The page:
But they bond over a book about a girl with cancer that ends mid-sentence, and then embark on a joint quest to track down the reclusive author and find out what happens to all the other characters afterwards. As with most plotlines like this, however, it’s not the journey that matters, it’s the people who are on it, and what happens to them en route, that make the novel what it is.

There is a line in Les Miserables where Victor Hugo states: “It is nothing to die. It is a tragedy not to live.” John Green doesn’t need to quote the line in his novel because that’s what the entire book is about. It is a story about living, not dying. Hazel has prepared for death, but after she meets Gus she realises she no more has to sit around and wait for it to come than any other mortal.

Initially Hazel and Gus seem like the usual acerbic, slightly cynical outsider types that John Green writes about a lot. Except both of them are well aware that it’s all front, and the fact that they don’t need to put it on for each other brings them closer. Green goes places he for the most part avoided in the other two novels of his I have read (Looking For Alaska and Paper Towns). He always reined it back at the last minute, leaving his books nicer, but less honest, than the YA works of Melvin Burgess, Benjamin Zephaniah and, of course, Stephen Chbosky.

Last year I read the superficially similarly plotted Anthem for Jackson Dawes, but the novels are quite incomparable. That really was just a cancer book (however good), but The Fault in Our Stars is not really about cancer. The title comes from a line in Julius Caesar, in which Caesar explains to Brutus that fate is out of our hands. This novel is about two ill-fated people stopping using that as an excuse.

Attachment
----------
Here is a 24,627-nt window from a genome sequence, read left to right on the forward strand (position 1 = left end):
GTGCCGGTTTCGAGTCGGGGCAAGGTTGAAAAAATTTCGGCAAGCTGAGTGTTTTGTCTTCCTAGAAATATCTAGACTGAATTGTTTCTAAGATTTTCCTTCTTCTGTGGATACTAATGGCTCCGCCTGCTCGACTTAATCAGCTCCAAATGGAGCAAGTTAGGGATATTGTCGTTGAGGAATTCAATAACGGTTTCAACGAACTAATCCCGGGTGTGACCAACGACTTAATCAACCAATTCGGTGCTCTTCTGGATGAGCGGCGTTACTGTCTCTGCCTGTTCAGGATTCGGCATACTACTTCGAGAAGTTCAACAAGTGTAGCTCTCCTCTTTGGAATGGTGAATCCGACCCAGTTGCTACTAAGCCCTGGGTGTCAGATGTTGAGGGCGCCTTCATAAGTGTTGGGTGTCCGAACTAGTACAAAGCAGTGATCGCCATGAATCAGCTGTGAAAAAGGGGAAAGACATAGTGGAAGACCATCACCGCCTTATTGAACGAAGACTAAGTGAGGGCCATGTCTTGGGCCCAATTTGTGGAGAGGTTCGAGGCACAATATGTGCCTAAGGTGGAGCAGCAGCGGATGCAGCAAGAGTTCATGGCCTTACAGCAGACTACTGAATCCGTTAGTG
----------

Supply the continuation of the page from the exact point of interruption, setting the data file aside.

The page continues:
This time five years ago I was trying to write a novel about young people facing up to mortality (theirs and everyone else’s). After two years and some 65,000 words, I ran into trouble, and had no idea what came next. I never did finish it, but now I don’t have to. I can see why The Fault in Our Stars resonates with so many teens. I imagine it would have the same effect on many adults, if they gave it a chance.

Paper Towns

When they are nine years old, neighbours Quentin Jacobsen and Margo Roth Spiegelman find a dead body in a park. That’s the day Quentin falls in love with Margo, but over the next decade he could barely even call her a friend. Then, a few weeks before the end of high school, she suddenly turns up at his window in the middle of the night, and conscripts him in a campaign of epic revenge against those who have wronged them both.

Quentin has never been more in love with her. The next day at school he expects everything to be different. And they are. Margo has completely disappeared. Except perhaps not as completely as first appears. As Margo fails to reappear even after several days, Quentin begins to believe she has left behind secret messages just for him, even if his friends think he’s seeing what he wants to see. They’re wrong, of course. The only questions are whether the messages are clues to where she has gone, whether she actually wants to be found, and indeed whether she will even still be alive when Quentin catches up with her.

With The Fault in Our Stars, John Green has recently broken through that point where even people who don’t know anything about him have heard of his name. He’s the crown prince of YA, filling the void left by Stephen Chbosky after he never wrote a follow-up to The Perks of Being a Wallflower.

The only other Green novel I have read is Looking for Alaska, which centred around a similarly feisty girl who also only appears in half the story. Unlike Looking for Alaska, Paper Towns doesn’t suffer from its most interesting character’s disappearance from the plot, possibly because she’s still there at the heart of it, even if not physically. Both books are more about the teenage boy than the teenage girl he is obsessed with, anyway, but Paper Towns does it better.

This is a novel about a journey, in more ways than one. It’s about life and death, Walt Whitman and Wikipedia, and all the little things that either become less important or more important as you grow up.